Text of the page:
Clinical Images

Thrombolysis: A Useful Tool in the Primary PCI Cupboard

Konstantin Schwarz, MD, MRCP, PhD;  Deepak Goyal, MBBS, MRCP, MD;  Helen Routledge, MBChB, FRCP, MD

Konstantin Schwarz, MD, MRCP, PhD;  Deepak Goyal, MBBS, MRCP, MD;  Helen Routledge, MBChB, FRCP, MD

J INVASIVE CARDIOL 2017;29(8):E98.

Key words: STEMI, thrombolysis

A 44-year-old woman presented to the emergency department with central crushing chest pain and dynamic anterior ST elevation on a background of a known left bundle-branch block on her electrocardiogram.

Past medical history included insulin-dependent diabetes, asthma, fibromyalgia, and a gradually failing kidney transplant (estimated glomerular filtration rate [eGFR], 17 mL/min). She was a smoker and gave definite history of allergy to heparin after previous procedure.

The patient was brought to the catheterization suite and treated with aspirin, ticagrelor, and 2.5 mg intravenous fondaparinux. She underwent coronary angiography using little contrast (25 mL). This revealed mild atheroma in both coronary arteries and a large intraluminal thrombus in her mid-left anterior descending (LAD) coronary artery. To avoid further contrast load associated with angioplasty procedure in view of her failing kidney transplant, the decision was made to thrombolyze with 3000 U tenecteplase into her left coronary artery (one-third the intravenous systemic dose), 2.5 mg intravenous metoprolol, and hydration. While still in the catheterization lab, her pain settled. Repeat coronary angiography 4 days later showed complete resolution of her mid-LAD thrombus, with only a small non-obstructive atheroma. Renal function remained stable, echocardiography revealed only mild left ventricular impairment, and the patient was discharged on aspirin, ticagrelor, statin, and beta-blocker.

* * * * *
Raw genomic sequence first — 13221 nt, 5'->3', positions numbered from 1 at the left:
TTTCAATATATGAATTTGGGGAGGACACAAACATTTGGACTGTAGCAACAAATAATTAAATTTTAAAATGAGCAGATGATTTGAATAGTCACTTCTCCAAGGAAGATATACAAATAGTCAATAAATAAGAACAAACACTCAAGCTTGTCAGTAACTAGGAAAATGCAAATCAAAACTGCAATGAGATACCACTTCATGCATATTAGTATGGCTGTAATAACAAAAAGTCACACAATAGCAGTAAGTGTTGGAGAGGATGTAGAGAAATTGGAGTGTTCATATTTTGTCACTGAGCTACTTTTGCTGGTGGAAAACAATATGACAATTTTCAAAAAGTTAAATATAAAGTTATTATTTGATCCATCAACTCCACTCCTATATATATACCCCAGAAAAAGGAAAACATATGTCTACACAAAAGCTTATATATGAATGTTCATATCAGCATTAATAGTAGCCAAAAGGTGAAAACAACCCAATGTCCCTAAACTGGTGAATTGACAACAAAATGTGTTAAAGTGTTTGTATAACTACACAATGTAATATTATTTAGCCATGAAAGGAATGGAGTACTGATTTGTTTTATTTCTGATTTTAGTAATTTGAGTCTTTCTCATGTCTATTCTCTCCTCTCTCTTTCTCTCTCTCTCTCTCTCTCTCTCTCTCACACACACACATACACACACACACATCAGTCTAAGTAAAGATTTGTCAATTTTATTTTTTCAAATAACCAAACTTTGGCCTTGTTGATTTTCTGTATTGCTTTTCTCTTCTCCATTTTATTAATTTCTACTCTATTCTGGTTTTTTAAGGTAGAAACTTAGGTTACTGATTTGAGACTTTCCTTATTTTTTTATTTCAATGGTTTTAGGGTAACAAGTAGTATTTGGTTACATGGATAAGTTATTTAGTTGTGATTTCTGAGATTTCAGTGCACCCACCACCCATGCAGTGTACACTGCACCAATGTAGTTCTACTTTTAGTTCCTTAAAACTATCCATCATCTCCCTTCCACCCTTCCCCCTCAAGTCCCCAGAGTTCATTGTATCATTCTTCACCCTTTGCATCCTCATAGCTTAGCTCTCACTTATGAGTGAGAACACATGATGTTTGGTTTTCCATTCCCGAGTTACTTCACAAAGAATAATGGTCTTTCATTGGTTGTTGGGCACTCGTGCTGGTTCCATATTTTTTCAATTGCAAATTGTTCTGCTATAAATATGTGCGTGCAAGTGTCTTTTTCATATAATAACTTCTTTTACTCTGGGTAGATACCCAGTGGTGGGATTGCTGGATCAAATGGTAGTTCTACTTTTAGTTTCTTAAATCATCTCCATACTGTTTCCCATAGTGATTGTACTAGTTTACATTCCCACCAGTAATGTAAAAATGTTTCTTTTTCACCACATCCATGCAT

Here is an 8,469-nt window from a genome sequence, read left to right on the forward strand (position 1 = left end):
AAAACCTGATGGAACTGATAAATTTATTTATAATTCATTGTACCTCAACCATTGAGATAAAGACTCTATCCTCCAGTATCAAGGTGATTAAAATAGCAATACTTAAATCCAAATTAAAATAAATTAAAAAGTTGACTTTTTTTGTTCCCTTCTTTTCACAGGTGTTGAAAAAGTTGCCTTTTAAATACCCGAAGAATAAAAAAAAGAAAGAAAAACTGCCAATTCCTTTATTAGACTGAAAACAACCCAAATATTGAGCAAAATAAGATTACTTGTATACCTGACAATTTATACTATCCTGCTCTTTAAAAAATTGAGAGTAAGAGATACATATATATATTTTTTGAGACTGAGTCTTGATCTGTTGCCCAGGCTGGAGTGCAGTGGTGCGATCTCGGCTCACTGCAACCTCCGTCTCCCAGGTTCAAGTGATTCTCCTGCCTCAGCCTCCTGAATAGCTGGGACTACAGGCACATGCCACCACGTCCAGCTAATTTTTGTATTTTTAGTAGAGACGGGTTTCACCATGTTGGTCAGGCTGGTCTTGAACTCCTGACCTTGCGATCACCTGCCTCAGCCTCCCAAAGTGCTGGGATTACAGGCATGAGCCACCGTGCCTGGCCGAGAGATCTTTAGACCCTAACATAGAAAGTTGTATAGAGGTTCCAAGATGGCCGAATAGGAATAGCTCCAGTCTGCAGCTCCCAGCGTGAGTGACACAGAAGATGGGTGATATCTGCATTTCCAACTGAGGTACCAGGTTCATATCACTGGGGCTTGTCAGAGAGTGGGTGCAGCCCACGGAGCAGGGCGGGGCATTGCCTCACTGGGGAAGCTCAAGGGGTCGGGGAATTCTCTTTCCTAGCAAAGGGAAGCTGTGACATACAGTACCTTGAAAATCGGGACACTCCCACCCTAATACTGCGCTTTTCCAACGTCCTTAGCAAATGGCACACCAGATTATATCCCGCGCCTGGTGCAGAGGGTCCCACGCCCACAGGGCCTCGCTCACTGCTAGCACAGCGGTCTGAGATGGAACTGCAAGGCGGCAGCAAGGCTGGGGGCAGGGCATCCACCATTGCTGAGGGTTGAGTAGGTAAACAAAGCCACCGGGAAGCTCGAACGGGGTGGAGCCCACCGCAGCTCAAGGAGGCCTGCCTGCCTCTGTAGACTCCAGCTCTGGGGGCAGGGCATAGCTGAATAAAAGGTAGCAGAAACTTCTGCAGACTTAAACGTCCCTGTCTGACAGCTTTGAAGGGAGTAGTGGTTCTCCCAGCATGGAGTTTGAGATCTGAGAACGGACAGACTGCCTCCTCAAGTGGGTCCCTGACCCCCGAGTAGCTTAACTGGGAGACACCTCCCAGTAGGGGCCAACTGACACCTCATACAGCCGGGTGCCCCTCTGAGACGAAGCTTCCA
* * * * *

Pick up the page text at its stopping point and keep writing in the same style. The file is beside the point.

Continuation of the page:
This case was challenging due to failing kidney transplant, allergy to heparin, and contraindication to glycoprotein IIb/IIIa antagonists (eGFR <30 mL/min). Intracoronary thrombolysis proved very effective in the treatment of the thrombus due to a presumed ruptured plaque. A similar approach was previously shown to dissolve angiographic thrombus and improve the TIMI flow in patients who developed no-reflow, distal embolization, or visible intracoronary thrombus during percutaneous coronary intervention.1 In a small registry study of 30 ST-elevation myocardial infarction (STEMI) patients with a large thrombus burden and failed manual aspiration, local fibrinolysis with one-third of the systemic dose (half received also glycoprotein IIb/IIIa antagonists) reduced the thrombus burden, and improved epicardial flow and myocardial reperfusion at no cost of major bleeds.2

Our case demonstrates the rarely utilized niche role for intracoronary thrombolysis in STEMI treatment in the modern angioplasty era.


1.    Kelly RV, Crouch E, Krumnacher H, Cohen MG, Stouffer GA. Safety of adjunctive intracoronary thrombolytic therapy during complex percutaneous coronary intervention: Initial experience with intracoronary tenecteplase. Catheter Cardiovasc Interv. 2005;66:327-332. 

2.    Boscarelli D, Vaquerizo B, Miranda-Guardiola F, et al. Intracoronary thrombolysis in patients with ST-segment elevation myocardial infarction presenting with massive intraluminal thrombus and failed aspiration. Eur Heart J Acute Cardiovasc Care. 2014;3:229-236.

From Worcestershire Royal Hospital, Cardiology Department, Interventional Fellow, Worcester, United Kingdom.

Disclosure: The authors have completed and returned the ICMJE Form for Disclosure of Potential Conflicts of Interest. The authors report no conflicts of interest regarding the content herein.

Manuscript accepted January 11, 2017.

Address for correspondence: Konstantin Schwarz, MD, MRCP, PhD, Worcestershire Royal Hospital, Cardiology Department, Interventional Fellow, Worcester, WR05 1DD, United Kingdom. Email: